Pinkwashing in Israel

By Danique de Laat

While the month of June has shown us the growing support all around for the queer community, there is one recurring downside this Pride Month has yet again brought us: Pinkwashing.   Pinkwashing is the concept of using LGBTQ+ issues to profit financially or to distract the public from negative actions. This is often done by companies selling rainbow coloured merchandise or giving their online logos a rainbow background during Pride Month. These steps are taken to create a sense of support for the LGBTQ+ community. Importantly, companies who do this, often do nothing to protect their queer employees or support queer organisations. The gain lies entirely in cashing in on the pink dollars or trying to cover up other big mishaps such as a major oil-spill, by creating a positive image during the month of June. Rainbow coloured logos are not only a phenomenon around companies who simply do nothing to promote gay rights, the strategy is also used by companies in America who actively support anti-gay politicians by funding their campaigns. 

Companies use this to create an image of progressiveness and tolerance towards the public. This is not to say that all companies who support LGBTQ+ are participating in the pinkwashing strategy. It is those companies that saw the opportunity for making more money or covering up scandals by copying the promotion of others, while doing nothing substantially to actually support the community.  

Pinkwashing in politics

But corporations are not the only one trying to gain from the fabrication of a pro-queer image. Pinkwashing has also entered the political sphere. 

In many western countries, such as the Netherlands, pro-LGBTQ+ standpoints are used to justify an anti-immigration rhetoric. The PVV (Party for Freedom), for example, uses LGBTQ+ – targeted violence in the Netherlands as a way to justify their extremist stance against every aspect of Islam. Wilders (party leader of the PVV) tends to speak of protecting LGBTQ+ rights whenever it gives him an opportunity to attack Muslims, but does not suit the action to the word. During a vote in the lower house on a resolution regarding the anti-homo law in Hungary, the PVV (together with other right wing parties FvD, JA21 and Christian party SGP) did not vote in favour. While one could argue that parties might wish to refrain from voting on resolutions regarding other countries, the PVV, similarly did not support the accord proposed by the COC in 2017 to promote the position of the LGBTQ+ community in the Netherlands.  

Israels pinkwashing

Israel uses the same strategy of pinkwashing, but in a different context. Israel puts an enormous focus on the pride parade in Tel Aviv to create an image of progressiveness and modernisation to market it as a friendly tourist destination and divert attention from their occupation and violence in Palestine. Especially after the unlawful evictions of Palestinians in East Jerusalem and the following airstrikes in May, Israel was quick to celebrate pride in June to show the world that they are the “civilised, progressive, inclusive” one. To divert attention from its colonialism, military occupation and the escalation of its apartheid regime, Israel put extra attention in its pride parades and marketing of Tel Aviv as a gay heaven. Showing the world how the parade in Tel Aviv, the queer haven of the middle east, was funded by the state. And simultaneously painting Palestinians as the “regressive and violent” ones.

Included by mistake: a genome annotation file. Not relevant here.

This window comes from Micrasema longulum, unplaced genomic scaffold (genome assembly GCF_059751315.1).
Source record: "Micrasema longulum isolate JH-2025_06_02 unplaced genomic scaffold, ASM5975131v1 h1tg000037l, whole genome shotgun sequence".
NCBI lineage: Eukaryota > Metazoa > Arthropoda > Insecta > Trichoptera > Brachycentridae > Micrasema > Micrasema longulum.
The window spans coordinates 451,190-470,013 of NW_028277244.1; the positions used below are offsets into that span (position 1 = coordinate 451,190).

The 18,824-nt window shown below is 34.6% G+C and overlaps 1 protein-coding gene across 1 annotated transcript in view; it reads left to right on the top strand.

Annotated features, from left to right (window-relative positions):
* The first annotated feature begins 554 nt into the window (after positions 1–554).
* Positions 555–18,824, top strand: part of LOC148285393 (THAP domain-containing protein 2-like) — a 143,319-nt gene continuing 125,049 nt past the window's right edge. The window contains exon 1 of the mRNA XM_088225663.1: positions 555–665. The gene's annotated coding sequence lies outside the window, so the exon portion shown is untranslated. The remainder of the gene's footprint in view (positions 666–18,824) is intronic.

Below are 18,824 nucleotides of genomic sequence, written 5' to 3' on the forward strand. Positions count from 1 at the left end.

Israel has been working on rebranding itself as a progressive state surrounded by Islamic countries for years. In 2005 the Israeli government developed a plan to “rebrand” Israel. The aim was to improve the image of the country on the world stage, by downplaying the conflict with Palestine and instead focussing on the “hip and modern” parts of Israel. In 2009 the Israeli government and several organisations started to include the branding of Tel Aviv as a gay heaven within the Rebranding Israel campaign. In 2010 Israel launched a new marketing campaign specifically to “brand Tel Aviv as an international gay vacation destination”.

While I cannot downplay the importance of LGBTQ+ acceptance, and I cannot deny that Israel has been more progressive than most other countries in the world, we should not take this as a good enough reason to let Israel off the hook for its abhorrent treatment of Palestinians.This includes human rights violations and violations of international law such as forcible transfer and evictions of Palestinians from their own homes. 


Both corporations and politicians use pride for profit to try to brush scandals and human rights violations under the rug. They hope the proud month of June can make the public forget about their other actions year-round.

While I cannot deny that queer people generally have more freedoms and rights in Israel than in other Middle Eastern countries, the issue here is the framing of relative queer rights as the pinnacle of civilisation and therefore an excuse for the actions of the colonialist Israeli apartheid regime. You cannot exchange one human right for the other. 

Edited by Gunvir Patel, artwork by Danique de Laat